SADC urged to implement pending projects

> Timo Shihepo

Windhoek – The Southern Africa Development Community (SADC) Member States have been urged to complete the promising but pending SADC projects that are projected to lift the region to a certain standard.

SADC countries have proposed developmental projects with the majority of them yet to materialise.

Some of these include the SADC’s Inga US$5 billion electricity project, the Trans-Kalahari rail way, the one stop border post between Namibia and Zambia subsequently reaching to the Democratic Republic of Congo (DRC).

The proposed single SADC passport initiative is also yet to take off.

SADC Secretariat’s Head of Public Relations Leefa Martin told The Southern Times that there is a need to complete some of the projects. Martin said the media also needs to play a role of reminding regional leaders about what needs to be done.

“It’s good that the media is raising these issues because, you are the voice of the SADC citizens and when you raise these issues you bring it to the attention of the SADC leaders as the Secretariat does not have the authority to enforce or compel the leaders to act on policies.”

Polytechnic of Namibia’s Vice-Rector for Academic Affairs and Research, Dr Andrew Niikondo said there is a need to implement the total idea of the free trade and free movement within the SADC region.

“First of all we need to get rid of the free movement restrictions. Just imagine if someone has to come to work on a site for example like on the Trans-Kalahari project and its urgent, he or she still needs a visa, even us (in the academic institutions) when inviting a certain professor within SADC to come oversee or give a hand at certain project a visa is required and these things take time.

“I really think this is the main problem and as long as we don’t find a solution to deal with this then many of these projects will not take off,” he said.

He also spoke of the issue of sovereignty saying that individualism in SADC countries will hamper the progress of many projects. 

“As you will find countries saying that if you have to come to my country, this is my territory, these are my rules and you have to obey them. Of course there are some SADC projects going on well but we need to speed up others if we want to improve more,” he said.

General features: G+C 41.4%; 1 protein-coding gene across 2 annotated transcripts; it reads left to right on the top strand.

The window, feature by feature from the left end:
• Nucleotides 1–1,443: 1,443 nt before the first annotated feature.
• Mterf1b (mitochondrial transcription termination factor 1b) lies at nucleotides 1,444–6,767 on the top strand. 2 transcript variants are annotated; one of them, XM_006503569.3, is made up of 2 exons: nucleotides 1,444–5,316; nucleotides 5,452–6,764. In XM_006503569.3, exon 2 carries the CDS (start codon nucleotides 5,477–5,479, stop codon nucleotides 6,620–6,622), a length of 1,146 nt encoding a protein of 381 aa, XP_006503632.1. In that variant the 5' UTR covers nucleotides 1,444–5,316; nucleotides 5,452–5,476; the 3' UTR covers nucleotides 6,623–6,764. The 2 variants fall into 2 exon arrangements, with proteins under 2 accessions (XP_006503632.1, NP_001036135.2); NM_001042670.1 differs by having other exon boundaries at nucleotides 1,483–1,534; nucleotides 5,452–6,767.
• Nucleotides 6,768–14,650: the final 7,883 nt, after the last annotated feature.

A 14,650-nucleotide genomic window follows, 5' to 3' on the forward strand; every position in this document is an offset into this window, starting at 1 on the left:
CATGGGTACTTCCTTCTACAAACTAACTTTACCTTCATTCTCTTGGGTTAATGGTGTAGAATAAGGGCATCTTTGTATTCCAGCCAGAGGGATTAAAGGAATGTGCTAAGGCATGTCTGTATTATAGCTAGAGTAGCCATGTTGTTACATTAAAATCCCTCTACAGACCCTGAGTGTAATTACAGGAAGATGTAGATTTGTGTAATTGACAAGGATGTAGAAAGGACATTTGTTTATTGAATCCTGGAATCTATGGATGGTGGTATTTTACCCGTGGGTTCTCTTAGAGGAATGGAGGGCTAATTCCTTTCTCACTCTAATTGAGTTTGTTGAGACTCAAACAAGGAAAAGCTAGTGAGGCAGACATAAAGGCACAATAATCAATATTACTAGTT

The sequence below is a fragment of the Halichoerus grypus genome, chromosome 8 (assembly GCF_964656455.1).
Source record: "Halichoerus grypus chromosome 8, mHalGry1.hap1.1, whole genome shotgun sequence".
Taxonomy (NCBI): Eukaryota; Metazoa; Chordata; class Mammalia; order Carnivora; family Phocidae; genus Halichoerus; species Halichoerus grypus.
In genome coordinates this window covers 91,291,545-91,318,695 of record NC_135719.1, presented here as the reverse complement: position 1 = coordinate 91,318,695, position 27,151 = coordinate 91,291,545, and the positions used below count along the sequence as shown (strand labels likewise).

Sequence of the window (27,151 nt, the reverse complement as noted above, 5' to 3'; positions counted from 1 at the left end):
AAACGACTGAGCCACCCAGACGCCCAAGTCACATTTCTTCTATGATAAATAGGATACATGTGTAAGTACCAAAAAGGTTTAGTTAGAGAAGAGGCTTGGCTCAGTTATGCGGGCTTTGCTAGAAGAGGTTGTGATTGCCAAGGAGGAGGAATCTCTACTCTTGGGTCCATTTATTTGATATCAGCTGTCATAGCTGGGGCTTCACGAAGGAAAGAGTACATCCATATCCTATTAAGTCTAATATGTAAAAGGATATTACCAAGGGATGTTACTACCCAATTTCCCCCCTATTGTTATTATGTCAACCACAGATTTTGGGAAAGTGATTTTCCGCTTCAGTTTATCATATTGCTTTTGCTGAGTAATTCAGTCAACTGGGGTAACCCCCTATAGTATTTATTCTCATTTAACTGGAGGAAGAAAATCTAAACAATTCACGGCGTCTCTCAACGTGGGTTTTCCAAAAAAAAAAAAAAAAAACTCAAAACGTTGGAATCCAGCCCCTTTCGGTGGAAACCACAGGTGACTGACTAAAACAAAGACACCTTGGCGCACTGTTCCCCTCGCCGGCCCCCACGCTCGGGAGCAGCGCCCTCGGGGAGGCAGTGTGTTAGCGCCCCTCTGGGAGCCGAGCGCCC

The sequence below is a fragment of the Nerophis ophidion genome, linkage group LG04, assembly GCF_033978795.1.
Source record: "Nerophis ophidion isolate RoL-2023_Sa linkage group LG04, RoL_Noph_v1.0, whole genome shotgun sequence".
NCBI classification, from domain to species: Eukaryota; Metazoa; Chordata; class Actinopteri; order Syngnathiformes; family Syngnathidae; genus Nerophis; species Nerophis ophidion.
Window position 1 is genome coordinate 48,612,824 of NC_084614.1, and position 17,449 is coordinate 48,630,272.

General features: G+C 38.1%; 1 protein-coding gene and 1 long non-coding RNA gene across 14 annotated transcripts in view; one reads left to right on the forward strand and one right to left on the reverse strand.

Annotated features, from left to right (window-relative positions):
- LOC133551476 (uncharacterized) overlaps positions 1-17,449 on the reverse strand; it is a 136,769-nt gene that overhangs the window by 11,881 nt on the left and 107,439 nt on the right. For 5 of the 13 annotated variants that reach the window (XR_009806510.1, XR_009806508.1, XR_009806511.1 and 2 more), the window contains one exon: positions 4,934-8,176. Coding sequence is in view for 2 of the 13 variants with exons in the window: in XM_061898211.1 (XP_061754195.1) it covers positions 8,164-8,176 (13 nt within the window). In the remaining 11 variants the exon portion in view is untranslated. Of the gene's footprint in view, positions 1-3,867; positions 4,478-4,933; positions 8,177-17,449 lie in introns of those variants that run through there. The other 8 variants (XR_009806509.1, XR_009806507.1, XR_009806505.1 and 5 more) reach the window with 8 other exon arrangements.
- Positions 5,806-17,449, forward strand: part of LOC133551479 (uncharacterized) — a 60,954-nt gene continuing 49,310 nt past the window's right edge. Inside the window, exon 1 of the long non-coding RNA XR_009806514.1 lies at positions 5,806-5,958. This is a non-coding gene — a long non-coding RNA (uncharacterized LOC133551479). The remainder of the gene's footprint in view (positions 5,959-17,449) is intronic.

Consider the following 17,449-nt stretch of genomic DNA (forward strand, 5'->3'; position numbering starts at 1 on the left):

The Chief Executive Officer of Namibia Chamber of Industry and Commerce (NCCI) Tarah Shaanika said there are many reasons why some projects do not materialise, which include the fact that the developmental levels of the different SADC countries are way below others.

“So what is regarded as a priority in one country may not be regarded as a priority in another. Also some governments do not simply have the capacity to support major projects while others have taken the idea of sovereignty too far that even when it comes to facilitating one major SADC project they still ask a whole set of requirements,” he said.

The region also needs to improve border posts services, Shaanika said, adding that procedures at the borders are so much different that people spent a lot of time trying to access the borders while they should be already be getting down to business.

“Moreover, I think if we can have one visa for SADC for international visitors we will also smoothen the business operations in the region as the visitor will not have to waste time by waiting for different visas to be processed. This will allow the person to conduct business freely in SADC,” he said.   

Shaanika said the issue of security in some countries in the region is also a factor in allowing the projects to be finalised.

“Some of our countries are not politically stable thus it will be difficult to implement some of the projects.  Really if we can work on some of these things they will really deepen the regional integration which will in turn enhance and improve the environment in which our business can thrive thoroughly.

“Of course we have the Trans-Kalahari road and some infrastructure in some SADC countries are of top notch but if we harmonise the developments together as the SADC region our region would much better off than it is now.”

November 2015
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